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Sedation

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Sedation

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  1. Sedation • An 8 year old patient must have a fracture reduction on the right arm. Which of the following is going to provide an appropriate sedation and analgesia during the procedure: • Midazolam • Chloral hydrate • Ketamine • Fentanyl

  2. Sedation • An 8 year old patient must have a fracture reduction on the right arm. Which of the following is going to provide an appropriate sedation and analgesia during the procedure: • Midazolam • Chloral hydrate • Ketamine • Fentanyl

  3. Sedation • From the mentioned agents, Ketamine is the only one providing both analgesia and sedation with amnesia at moderate doses. • Midazolam provides sedation, amnesia and anxiolytic effect without analgesia. • Chloral hydrate is only a sedative agent. Safe in younger than 3 years. Unpredictable onset and duration. • Fentanyl is a potent opiod analgesic. Not anxiolytic, but may be combined with midazolam. May produce chest wall stiffness.

  4. Procedural Sedation You are taking care of a patient that needs laceration repair. You have decided to provide sedation using Ketamine. Which of the following is an absolute contraindication to use it: • Porphyria • Minor oral pharyngeal procedures • Head trauma • Schizophrenia • Asthma

  5. Procedural Sedation You are taking care of a patient that needs laceration repair. You have decided to provide sedation using Ketamine. Which of the following is an absolute contraindication to use it: • Porphyria • Minor oral pharyngeal procedures • Head trauma • Schizophrenia • Asthma

  6. Ketamine • Potent analgesia, sedation and amnesia maintaining cardiovascular stability and preserving spontaneous respirations and protective airway reflexes. • Initially patient experiences a trance, eyes opened but unresponsive, normal or slight enhanced muscle tone, total amnesia and substantial or total analgesia, mild increase of heart rate and blood pressure; nystagmus common.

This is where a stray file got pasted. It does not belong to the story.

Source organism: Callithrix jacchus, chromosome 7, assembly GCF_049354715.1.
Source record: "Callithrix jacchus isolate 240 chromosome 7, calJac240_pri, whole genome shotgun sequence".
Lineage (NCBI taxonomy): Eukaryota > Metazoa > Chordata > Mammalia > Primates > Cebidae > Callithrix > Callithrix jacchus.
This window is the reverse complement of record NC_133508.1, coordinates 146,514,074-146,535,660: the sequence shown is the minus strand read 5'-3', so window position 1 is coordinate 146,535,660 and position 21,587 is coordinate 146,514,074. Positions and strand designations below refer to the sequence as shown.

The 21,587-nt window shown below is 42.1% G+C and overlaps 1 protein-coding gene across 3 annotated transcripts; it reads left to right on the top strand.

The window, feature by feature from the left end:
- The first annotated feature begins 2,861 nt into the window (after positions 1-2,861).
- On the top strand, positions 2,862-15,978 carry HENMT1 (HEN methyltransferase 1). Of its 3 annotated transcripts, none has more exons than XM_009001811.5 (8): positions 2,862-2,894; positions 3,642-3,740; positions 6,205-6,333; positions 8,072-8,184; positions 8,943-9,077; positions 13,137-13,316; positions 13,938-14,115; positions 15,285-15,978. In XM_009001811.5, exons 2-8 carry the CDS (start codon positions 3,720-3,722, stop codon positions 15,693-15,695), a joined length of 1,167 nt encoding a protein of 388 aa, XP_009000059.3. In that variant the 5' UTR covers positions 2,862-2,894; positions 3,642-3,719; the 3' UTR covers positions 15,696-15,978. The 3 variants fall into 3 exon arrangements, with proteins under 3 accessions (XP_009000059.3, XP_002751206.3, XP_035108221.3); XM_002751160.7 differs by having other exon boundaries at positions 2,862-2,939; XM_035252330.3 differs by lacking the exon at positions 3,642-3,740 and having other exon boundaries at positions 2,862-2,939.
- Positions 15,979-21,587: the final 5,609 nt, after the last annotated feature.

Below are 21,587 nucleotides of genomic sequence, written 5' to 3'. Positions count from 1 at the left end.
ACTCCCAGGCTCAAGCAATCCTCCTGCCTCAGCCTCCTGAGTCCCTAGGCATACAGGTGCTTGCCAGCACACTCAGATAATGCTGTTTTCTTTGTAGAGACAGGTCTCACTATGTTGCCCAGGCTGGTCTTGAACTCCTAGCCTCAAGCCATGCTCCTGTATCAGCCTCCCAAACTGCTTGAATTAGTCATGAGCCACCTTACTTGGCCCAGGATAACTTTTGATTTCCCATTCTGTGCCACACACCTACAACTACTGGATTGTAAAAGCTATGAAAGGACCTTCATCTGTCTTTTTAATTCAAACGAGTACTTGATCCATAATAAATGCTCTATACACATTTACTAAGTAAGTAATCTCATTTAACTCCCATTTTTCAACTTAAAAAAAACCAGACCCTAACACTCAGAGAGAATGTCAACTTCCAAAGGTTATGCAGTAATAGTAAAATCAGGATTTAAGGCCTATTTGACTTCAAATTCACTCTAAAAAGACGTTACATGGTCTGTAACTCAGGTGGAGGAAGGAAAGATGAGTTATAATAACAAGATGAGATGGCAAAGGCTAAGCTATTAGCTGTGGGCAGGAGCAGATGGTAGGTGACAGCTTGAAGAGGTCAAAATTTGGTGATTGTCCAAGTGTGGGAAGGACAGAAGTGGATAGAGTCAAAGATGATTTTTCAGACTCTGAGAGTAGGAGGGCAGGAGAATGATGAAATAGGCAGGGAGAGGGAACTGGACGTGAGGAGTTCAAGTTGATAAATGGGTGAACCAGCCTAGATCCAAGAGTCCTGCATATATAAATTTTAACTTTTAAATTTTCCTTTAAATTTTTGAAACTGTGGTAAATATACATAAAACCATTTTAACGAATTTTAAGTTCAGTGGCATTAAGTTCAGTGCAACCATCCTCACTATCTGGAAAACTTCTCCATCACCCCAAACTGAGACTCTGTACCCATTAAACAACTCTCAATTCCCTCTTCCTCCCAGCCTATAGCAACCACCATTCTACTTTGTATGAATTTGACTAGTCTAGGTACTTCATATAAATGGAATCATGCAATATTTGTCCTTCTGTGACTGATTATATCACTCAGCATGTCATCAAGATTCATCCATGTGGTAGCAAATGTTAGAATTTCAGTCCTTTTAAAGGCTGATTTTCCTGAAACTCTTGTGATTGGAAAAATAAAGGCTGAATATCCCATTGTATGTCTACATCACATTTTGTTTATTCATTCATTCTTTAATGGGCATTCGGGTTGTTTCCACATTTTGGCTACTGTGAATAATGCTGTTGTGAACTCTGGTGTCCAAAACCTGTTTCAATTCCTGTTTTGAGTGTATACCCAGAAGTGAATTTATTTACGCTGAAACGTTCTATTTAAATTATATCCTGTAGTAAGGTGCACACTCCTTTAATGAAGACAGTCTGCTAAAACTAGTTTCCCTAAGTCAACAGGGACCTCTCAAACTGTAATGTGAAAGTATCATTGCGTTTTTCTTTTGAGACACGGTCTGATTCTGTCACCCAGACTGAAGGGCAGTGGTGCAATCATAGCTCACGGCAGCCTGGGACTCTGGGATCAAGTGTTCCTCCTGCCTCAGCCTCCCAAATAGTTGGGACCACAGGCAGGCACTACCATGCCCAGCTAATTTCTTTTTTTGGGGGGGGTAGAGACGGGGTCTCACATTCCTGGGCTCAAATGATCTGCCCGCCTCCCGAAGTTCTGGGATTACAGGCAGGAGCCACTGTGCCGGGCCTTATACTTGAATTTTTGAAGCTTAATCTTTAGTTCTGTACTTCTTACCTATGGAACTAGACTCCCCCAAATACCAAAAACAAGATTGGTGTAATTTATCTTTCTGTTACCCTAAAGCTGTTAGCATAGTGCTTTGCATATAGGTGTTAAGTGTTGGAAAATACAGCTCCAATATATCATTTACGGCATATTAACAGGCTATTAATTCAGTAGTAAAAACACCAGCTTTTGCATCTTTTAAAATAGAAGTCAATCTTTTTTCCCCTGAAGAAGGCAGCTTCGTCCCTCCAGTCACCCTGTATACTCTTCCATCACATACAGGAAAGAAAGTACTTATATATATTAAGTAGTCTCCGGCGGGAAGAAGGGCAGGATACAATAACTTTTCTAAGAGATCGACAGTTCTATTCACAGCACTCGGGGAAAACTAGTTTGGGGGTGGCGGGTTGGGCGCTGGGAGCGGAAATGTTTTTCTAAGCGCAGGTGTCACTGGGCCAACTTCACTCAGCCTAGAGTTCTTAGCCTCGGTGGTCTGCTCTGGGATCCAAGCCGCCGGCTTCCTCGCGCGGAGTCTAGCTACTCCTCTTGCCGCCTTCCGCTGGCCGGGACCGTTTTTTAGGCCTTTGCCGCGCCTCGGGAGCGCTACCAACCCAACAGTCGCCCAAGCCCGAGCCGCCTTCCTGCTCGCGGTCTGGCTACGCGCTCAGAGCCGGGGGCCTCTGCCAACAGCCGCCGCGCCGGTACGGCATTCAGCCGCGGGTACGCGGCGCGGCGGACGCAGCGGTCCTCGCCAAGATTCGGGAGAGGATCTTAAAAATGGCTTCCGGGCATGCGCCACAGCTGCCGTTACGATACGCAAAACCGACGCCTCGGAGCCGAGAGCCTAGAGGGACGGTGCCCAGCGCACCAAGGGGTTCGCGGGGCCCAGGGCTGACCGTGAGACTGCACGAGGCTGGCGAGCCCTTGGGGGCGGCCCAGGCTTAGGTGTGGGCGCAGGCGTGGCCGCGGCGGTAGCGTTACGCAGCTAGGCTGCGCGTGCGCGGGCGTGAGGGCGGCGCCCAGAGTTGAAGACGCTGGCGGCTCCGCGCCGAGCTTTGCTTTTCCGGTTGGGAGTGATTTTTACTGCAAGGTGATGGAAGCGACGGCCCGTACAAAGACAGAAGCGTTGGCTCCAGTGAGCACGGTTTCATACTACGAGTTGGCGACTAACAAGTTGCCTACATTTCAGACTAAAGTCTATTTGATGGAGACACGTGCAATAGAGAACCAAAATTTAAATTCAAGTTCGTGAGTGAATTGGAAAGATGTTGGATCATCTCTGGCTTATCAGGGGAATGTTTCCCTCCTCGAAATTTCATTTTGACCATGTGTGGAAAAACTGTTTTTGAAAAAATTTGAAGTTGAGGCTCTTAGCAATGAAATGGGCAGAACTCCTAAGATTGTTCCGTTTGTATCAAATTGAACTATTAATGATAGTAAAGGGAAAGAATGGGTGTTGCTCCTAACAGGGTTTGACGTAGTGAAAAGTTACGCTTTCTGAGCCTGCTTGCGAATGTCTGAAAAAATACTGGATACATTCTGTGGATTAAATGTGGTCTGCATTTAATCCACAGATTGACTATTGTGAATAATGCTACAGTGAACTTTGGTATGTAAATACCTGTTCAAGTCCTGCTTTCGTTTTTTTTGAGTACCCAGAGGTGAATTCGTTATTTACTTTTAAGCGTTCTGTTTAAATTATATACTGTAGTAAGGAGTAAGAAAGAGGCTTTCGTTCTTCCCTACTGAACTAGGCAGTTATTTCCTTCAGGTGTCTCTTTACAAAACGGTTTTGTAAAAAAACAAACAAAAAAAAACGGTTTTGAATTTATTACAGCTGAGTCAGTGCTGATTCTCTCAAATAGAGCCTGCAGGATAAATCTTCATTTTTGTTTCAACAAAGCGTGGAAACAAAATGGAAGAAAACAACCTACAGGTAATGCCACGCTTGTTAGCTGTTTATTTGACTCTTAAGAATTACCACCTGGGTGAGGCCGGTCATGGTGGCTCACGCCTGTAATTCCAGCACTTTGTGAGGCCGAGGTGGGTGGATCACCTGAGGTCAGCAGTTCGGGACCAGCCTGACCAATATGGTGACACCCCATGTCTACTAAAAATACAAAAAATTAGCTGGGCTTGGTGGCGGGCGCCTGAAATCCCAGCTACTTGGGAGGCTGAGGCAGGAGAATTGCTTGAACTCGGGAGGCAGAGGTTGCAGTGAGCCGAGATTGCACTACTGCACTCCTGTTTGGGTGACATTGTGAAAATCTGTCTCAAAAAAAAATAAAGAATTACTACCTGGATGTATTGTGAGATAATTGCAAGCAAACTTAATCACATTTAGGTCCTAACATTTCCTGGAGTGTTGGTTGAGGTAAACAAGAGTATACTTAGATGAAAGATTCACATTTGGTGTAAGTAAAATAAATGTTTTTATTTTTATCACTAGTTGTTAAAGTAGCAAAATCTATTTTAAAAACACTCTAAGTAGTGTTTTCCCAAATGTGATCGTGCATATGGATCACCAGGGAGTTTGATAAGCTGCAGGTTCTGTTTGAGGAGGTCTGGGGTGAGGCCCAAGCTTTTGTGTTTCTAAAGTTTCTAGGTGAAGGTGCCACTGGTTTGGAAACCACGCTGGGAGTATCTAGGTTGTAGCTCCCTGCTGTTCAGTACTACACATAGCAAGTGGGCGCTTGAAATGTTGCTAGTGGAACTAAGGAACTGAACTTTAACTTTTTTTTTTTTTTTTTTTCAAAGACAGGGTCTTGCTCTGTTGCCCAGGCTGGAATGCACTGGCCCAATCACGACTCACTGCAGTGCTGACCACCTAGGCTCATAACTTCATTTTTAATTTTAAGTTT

7. Ketamine • Once threshold reached; additional doses do not enhance or deepen sedation. • IV: 1.5 – 2.0 mg/kg over 30 – 60 seconds to avoid respiratory depression Clinical onset 1 minute Typical duration 5 – 10 minutes Typical time from dose to discharge 50 – 110 minutes May repeat 0.5 - 1.0 mg/kg if initial sedation inadequate or longer procedure

  8. Ketamine • IM: 4 – 5 mg/kg. Clinical onset 5 minutes Typical duration 20 – 30 minutes Typical time from dose to discharge 60 – 140 minutes May repeat full or half dose if inadequate sedation after 5 – 10 min

  9. Ketamine Adverse effects: Emesis 8% Recovery agitation mild 6% Transient apnea or resp depression 0.8% Transient laryngospasm 0.3% • Absolute Contraindications: - Younger than 3 month of age. - Schizophrenia.

  10. Ketamine • Relative Contraindications: - Major oral procedures (Endoscopy) - Airway instability, tracheal surgery or tracheal stenosis - Active pulmonary disease, including Asthma or URI - Suspected cardiovascular disease (Increased sympathomimetic properties) - CNS abnormalities or hydrocephalus (Increased ICP) - Glaucoma or acute ocular injury - Porphyria, thyroid disease or medication

  11. References • Procedural sedation and analgesia in the pediatric ED. Kost and Roy. 2010 Vol. 11 (4): 233–243. • Clinical practice guideline for emergency department ketamine dissociative sedation: 2011 update.Green SM, et al. Ann Emerg Med. 2011 May;57(5):449-61. Epub 2011 Jan 21. • Predictors of airway and respiratory adverse events with ketamine sedation in the emergency department: an individual-patient data meta-analysis of 8,282 children. Green SM. Ann Emerg Med. 2009 Aug;54(2):158-68.e1-4. Epub 2009 Feb 7 • Conscious sedation: Reality or myth? Koh JL, Palermo T. Pediatr Rev. 2007 Jul;28(7):243-8.